Staring At the Sun. Literally.

–First published on kurithevegantraveller.wordpress.com.–


The Great American Eclipse is coming up in August next year (2017).  It’s the first total solar eclipse to touch only the United States in its entire 240-year history as an independent nation.  (First “Brexit,” anyone?  No?  OK…)

whole-us
The predicted path of the total solar eclipse.

I’d had eclipse glasses in my Amazon wish list for at least a year before I finally purchased them shortly after moving to my current house.  They’ve been sitting in a safe place for the last few months, but I finally decided to try them out recently.

I get creeped out pretty easily with seeing normal things differently in real life.  My first dream job was to be an astronaut so I could go to the moon, but one night when I was about six I saw the moon look giant in the sky and it scared me out of being an astronaut.  (I still have no idea why it appeared to be giant, because all of the usual explanations don’t apply.  It was high in the sky, white, and nearly a week past full.)  So in my back yard, right before I put on the glasses, I braced myself for what I was about to see.

Nothing.  Completely black everywhere.  No reflections, no sunlight, no anything.  The ONLY thing that was shown through the glasses was the surface of the sun itself.

eclipse glasses view
An illustrated representation, but it looks exactly like what I saw.

There it was in the midst of its pitch black surroundings: a flawless, goldenrod, perfect circle.  I even tried taking a picture of it with my phone through the glasses, but the phone’s camera kept insisting that there had to be white somewhere and tried to colour balance.  (Although, it does say right on the glasses that they’re only to be used with eyes, not “cameras, telescopes or binoculars.”)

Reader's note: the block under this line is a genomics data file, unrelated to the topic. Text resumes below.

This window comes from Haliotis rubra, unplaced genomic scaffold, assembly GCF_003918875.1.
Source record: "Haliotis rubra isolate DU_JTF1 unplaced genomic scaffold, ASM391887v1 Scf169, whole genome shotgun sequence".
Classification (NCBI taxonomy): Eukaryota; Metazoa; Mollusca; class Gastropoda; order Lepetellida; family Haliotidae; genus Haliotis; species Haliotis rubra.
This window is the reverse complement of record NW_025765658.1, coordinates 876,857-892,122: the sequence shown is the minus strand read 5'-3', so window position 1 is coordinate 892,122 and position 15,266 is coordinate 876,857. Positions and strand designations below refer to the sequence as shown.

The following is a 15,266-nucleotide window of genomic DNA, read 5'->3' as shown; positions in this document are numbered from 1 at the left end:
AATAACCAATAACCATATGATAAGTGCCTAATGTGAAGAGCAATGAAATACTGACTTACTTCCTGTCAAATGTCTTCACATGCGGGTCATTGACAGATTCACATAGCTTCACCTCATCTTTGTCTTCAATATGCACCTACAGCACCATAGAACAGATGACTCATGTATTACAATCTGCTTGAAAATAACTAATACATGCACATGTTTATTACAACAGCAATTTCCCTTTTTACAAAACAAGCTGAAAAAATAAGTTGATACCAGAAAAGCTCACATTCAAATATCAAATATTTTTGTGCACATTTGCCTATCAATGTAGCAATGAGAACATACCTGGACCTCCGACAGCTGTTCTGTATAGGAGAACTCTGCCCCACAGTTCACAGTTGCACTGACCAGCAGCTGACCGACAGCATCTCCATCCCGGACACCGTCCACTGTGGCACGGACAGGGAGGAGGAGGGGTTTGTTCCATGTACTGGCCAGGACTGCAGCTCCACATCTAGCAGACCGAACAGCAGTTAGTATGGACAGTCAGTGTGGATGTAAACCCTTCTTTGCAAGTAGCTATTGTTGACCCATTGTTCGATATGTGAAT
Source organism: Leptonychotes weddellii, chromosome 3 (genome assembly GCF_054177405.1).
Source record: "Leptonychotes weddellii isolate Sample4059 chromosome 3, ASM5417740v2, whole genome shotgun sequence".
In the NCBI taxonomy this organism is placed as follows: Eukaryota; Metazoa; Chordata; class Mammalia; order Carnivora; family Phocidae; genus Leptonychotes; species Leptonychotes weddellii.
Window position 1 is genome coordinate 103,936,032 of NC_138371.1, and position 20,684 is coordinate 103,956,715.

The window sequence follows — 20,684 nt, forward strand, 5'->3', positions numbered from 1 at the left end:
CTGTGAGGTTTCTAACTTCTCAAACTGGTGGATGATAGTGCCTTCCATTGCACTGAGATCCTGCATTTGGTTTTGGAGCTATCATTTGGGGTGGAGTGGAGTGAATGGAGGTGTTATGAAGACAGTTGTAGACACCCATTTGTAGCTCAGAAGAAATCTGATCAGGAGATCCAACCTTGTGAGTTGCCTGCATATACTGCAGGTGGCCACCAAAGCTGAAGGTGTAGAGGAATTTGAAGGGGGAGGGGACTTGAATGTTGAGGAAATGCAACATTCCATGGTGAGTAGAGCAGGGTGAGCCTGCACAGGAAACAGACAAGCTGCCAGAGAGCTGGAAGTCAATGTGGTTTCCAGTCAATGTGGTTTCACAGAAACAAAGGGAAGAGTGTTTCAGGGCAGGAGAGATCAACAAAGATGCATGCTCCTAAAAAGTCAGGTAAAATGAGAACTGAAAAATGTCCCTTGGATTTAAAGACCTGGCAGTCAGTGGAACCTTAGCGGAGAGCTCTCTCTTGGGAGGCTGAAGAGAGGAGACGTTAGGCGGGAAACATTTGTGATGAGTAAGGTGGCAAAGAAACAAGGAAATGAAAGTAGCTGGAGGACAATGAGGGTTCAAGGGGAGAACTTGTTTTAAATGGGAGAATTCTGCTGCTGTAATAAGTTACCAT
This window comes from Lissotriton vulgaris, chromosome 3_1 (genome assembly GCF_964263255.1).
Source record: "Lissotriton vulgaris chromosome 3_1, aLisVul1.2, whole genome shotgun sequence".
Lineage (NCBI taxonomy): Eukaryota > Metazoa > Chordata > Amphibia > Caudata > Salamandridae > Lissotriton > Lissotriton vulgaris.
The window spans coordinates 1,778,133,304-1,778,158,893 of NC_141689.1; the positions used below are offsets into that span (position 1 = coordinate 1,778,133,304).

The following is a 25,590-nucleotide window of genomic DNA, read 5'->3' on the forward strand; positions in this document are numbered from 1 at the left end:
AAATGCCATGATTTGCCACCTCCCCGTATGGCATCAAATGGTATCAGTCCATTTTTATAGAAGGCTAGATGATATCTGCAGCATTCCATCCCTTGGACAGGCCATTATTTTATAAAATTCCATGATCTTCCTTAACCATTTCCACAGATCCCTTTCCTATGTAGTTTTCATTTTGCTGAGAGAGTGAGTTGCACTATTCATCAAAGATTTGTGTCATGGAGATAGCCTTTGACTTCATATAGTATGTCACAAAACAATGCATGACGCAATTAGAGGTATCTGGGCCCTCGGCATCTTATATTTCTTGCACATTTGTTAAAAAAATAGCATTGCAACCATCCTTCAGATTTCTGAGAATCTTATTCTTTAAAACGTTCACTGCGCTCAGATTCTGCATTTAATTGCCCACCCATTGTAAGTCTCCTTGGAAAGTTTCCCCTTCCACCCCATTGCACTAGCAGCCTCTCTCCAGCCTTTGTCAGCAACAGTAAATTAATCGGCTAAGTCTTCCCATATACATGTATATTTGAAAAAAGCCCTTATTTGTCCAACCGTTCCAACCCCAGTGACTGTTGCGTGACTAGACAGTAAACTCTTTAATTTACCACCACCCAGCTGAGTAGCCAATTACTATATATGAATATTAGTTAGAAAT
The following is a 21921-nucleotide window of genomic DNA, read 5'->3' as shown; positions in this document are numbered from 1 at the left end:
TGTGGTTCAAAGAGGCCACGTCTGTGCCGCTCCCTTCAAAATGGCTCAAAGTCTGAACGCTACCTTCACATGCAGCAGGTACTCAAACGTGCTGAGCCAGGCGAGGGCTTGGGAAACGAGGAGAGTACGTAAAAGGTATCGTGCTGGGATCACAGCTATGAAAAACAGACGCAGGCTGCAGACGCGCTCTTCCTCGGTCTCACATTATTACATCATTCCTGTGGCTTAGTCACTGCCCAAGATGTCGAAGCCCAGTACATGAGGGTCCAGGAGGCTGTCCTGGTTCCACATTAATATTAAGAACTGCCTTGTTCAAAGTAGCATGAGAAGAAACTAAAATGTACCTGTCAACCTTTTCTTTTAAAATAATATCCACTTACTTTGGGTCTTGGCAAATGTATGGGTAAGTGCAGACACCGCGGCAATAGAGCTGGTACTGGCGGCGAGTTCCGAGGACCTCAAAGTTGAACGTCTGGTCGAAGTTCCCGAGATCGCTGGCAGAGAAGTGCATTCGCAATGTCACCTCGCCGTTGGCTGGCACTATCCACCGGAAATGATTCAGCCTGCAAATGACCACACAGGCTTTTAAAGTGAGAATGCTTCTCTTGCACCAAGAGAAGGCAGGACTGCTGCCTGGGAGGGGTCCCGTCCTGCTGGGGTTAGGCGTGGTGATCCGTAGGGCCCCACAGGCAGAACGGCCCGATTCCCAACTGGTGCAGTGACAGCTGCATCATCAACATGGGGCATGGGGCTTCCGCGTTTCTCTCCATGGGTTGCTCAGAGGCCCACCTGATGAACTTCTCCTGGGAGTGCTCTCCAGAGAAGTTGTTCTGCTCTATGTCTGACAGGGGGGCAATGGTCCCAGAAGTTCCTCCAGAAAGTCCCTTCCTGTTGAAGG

But I stared at that circle.  That apparent little thing in the sky is the giant powerhouse of the solar system.  Just past aphelion, it was about 152 million kilometres (94.5 million miles) away from me.  From the moment “sunlight” is created in its core, it takes hundreds of thousands of years for it to reach the surface of the sun, then just under 8.5 minutes from there to here.  It’s the source of the horrible heat I was feeling to my core (amplified by the day’s 61% humidity), and of all the life in the solar system.  While it looked like a completely calm and perfect circle in the sky, it’s raging with fission and plasma inside and out, and could easily wipe out life on earth if it really wanted to.  (Though hopefully that doesn’t happen until its scheduled time in about 5 billion years.)

It didn’t make me feel small.  I just took a moment to see the sun for what it is.

IMG_2813
The awful picture taken with my phone.

I just want to encourage you to go out and “smell the roses” today.  Stop and find something to appreciate, scientifically or otherwise.  Find something you take for granted or overlook every day, and just take a moment to appreciate it for what it is.  The feel of a leaf, the formation of a cloud, your own heartbeat.  Everything has its beauty.

 


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30 Day Movie Challenge 2 – Day 25

30-DMC_2

 

Day 25: A Movie From Your Childhood

 

Lost in Space

 

Credit: rogerebert.com
Credit: rogerebert.com

 

As a very boyish tween who was obsessed with the “modern” science fiction look of the late ’90s (mostly dim lighting and a lot of bare metal), thought music couldn’t get any cooler than rock and techno, and secretly watched Friends when my parents weren’t looking, it didn’t take me long at all to adore this movie.